Good luck to all-

Petabit 12/4/2012 | 10:53:05 PM
re: Innovance Scores $55M "Where are the Petabits of the world gone?"

Oh, we're still around.

Just getting on with the day job, lurking around the boards, and not finding anything interesting enough to comment on.

I like Innovance, I have worked with many of the team there - good people. If the current climate is conducive to any startup surviving, then Innovance will be one of the survivors. New angle on the core network.

LightMan 12/4/2012 | 10:53:06 PM
re: Innovance Scores $55M Can the person who is employed by Innovance clarify which company they are using to develop their wavelength provisioning system? Once upon a time they were looking at companies like AdventNet, Dorado, and Lumos. Anything selected? How is it working?

BigBrother 12/4/2012 | 10:53:18 PM
re: Innovance Scores $55M Do you always believe what management told you? From what I heard just before the Christmas break, Innovance announced to their employees that there would be no layoff until after the management found out how many % of employees would voluntee salary cut before they would decide how many would be layoff. But what did you see?

I think a lot of people were afraid of the job cut right after the layoff, so they participate on the salary cut in order to keep their jobs, the stock incentive is just to make it look better.

Is that really true? Did you forget something magnet44?

Aside from that, I believe $55 million is not a big number when Innovance have to finish a product, it is so expensive to build a long haul product when components are still very expensive and unstable. How many revisions before it will become a stable product.
BigHead 12/4/2012 | 10:53:19 PM
re: Innovance Scores $55M Why would you harbour such bitterness and
hostility towards a company that you have no
affiliation with or interest towards ?

I do not work for Innovance though I do know
a number of people working there. Evidently
they are not the same ones that you know since
the people I talk to feel quite positive (though
cautious) about their future prospects.

I am however sick of reading meaningless attacks on other companies with no factual basis. This
industry has enough troubles as it is and frankly
any start-up getting funding should be treated as
good news. Creating rumours and making useless
remarks is simply unnecessary.

lite guide:

In order for me to work for a competitor, Innovance would need to actually have a product AND a customer. Fortunately, my company already has a product and several customers.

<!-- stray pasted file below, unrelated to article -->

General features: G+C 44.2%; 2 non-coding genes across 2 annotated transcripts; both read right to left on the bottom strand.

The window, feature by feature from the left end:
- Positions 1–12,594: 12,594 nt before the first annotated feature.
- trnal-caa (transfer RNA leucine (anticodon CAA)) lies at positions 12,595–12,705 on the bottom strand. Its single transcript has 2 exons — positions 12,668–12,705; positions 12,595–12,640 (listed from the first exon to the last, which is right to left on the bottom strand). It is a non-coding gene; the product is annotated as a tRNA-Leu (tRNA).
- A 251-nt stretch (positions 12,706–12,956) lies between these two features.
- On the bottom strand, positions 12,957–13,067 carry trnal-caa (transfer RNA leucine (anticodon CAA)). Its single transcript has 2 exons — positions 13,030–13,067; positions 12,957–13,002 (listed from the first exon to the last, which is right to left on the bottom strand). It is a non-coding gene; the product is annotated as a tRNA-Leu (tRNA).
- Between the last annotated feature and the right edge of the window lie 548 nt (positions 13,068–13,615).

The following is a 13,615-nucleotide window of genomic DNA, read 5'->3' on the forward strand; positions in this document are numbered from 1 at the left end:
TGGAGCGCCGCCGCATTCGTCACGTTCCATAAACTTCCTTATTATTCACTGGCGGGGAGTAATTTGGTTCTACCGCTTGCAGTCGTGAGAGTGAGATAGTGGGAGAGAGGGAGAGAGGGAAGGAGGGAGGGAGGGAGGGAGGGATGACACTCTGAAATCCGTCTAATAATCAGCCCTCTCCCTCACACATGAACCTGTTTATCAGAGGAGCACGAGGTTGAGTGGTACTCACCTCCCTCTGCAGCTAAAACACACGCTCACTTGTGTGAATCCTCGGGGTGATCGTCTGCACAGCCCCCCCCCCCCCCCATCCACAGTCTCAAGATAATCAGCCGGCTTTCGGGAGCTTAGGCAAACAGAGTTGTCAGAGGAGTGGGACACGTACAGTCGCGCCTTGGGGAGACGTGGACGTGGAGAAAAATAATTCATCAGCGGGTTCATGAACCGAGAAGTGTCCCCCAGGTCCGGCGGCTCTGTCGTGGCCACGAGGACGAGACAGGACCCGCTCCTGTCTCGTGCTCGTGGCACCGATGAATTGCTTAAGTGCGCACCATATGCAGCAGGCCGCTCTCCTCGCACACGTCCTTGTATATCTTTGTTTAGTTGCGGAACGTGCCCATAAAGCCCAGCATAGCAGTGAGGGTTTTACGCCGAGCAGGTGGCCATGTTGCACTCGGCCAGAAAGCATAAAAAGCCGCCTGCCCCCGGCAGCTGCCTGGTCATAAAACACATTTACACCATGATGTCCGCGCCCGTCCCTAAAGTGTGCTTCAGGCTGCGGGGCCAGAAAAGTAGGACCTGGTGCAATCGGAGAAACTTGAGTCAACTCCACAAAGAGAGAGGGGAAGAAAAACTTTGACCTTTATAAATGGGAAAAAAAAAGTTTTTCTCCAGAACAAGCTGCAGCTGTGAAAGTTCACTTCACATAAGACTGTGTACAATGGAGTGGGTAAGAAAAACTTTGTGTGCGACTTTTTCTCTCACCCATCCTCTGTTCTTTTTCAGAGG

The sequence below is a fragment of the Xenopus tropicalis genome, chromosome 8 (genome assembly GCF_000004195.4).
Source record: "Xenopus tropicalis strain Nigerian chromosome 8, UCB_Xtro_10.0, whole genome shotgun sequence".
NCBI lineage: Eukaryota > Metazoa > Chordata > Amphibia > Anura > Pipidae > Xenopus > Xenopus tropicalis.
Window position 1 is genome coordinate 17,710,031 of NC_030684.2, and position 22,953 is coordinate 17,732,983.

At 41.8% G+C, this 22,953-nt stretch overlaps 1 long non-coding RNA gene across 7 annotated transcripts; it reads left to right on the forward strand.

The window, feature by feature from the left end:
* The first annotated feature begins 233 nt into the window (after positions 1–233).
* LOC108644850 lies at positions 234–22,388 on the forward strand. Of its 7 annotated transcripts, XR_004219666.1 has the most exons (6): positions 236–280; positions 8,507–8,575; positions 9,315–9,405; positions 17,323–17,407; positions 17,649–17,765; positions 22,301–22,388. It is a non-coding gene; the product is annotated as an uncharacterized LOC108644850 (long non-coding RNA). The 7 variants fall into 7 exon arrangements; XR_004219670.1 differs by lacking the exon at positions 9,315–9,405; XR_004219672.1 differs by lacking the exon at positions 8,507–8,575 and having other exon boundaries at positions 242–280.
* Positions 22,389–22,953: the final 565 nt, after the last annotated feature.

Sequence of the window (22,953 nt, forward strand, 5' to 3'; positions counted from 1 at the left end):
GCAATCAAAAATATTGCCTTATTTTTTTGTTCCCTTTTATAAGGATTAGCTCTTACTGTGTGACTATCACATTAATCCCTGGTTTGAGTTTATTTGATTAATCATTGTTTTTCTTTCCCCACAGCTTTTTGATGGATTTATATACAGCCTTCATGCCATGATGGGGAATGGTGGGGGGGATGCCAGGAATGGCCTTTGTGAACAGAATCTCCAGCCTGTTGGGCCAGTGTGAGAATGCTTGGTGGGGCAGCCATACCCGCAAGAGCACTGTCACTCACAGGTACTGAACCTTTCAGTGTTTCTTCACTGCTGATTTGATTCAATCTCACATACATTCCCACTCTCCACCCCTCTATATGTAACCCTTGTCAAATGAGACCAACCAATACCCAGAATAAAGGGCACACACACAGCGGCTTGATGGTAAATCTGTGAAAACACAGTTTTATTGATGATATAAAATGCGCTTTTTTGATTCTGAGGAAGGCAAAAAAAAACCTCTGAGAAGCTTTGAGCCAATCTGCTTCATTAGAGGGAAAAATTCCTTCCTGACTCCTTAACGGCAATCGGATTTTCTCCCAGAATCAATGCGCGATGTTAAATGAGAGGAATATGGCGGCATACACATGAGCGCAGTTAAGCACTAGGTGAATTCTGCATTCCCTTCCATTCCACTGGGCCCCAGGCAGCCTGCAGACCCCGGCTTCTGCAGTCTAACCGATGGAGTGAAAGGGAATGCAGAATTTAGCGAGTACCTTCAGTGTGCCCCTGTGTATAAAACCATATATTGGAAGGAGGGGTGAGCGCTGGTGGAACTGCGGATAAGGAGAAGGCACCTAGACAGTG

I am also NOT one of the poor souls laid off earlier this year (although I believe the correct term would be tune-up).

My information and opinions (this is a free country and open forum is it not?) stem from close ties to the organization through friends and former co-workers.

You OBVIOUSLY work for Innovance. Perhaps the impressively high IQ that accompanies your BigHead will make the unemployment process that much easier. Good luck, Big Head!
sgamble 12/4/2012 | 10:53:19 PM
re: Innovance Scores $55M I know a couple of people over at Innovance and was happy to hear that the B round went through.

On your point #2... that is a huge head-count for 18 months. I would have to think there would be some extras at that rate that wouldnt work out no matter what the hiring process is.

As for point #3 I agree. I work at an Ottawa optics company as well and I think it's a good sign.

You look in the last couple of months there have some huge B/C rounds. Pluris, Atrica, AcceLight to name a few. Although not a lot of details on the their valuations at that point...

Good job Innovance. Good luck.

magnet44 12/4/2012 | 10:53:19 PM
re: Innovance Scores $55M First off, I work for Innovance and IGÇÖd like to clarify a few points:

1)Innovance employees were asked if they wanted to participate in a stock-purchase plan, similar to most publically traded companies except that the investment is not liquid. Some employees did not participate; most did; some wanted more than the company could give as the share pool for this program was oversubscribed and the company had to limit the amount employees could take. The team believes in what they are doing.

2)When a company ramps employment from 0 to 340 in 18 months not every hire works out as expected. The less than 7% reduction had to do with employee fit, not funding.

3)This funding is good news for the optical sector in what has been a dismal year. ItGÇÖs unfortunate that the dialogue on lightreading is so bitter.
William F. Letcher 12/4/2012 | 10:53:20 PM
re: Innovance Scores $55M
Totally dedicated to POT and voice?

Like the magazine High Times?


no, you're confusing that with the other future LR publication that's going to cover the hip-hop, DJ and trance music scene: Light Headed. the next one, Bell Headed, is strictly dedicated to the trends and technology of the POTS voice industry. you know... plain old telephone service, SS7, DMS250s, voicemail, caller ID, etc...

Page 1 / 3   >   >>
Sign In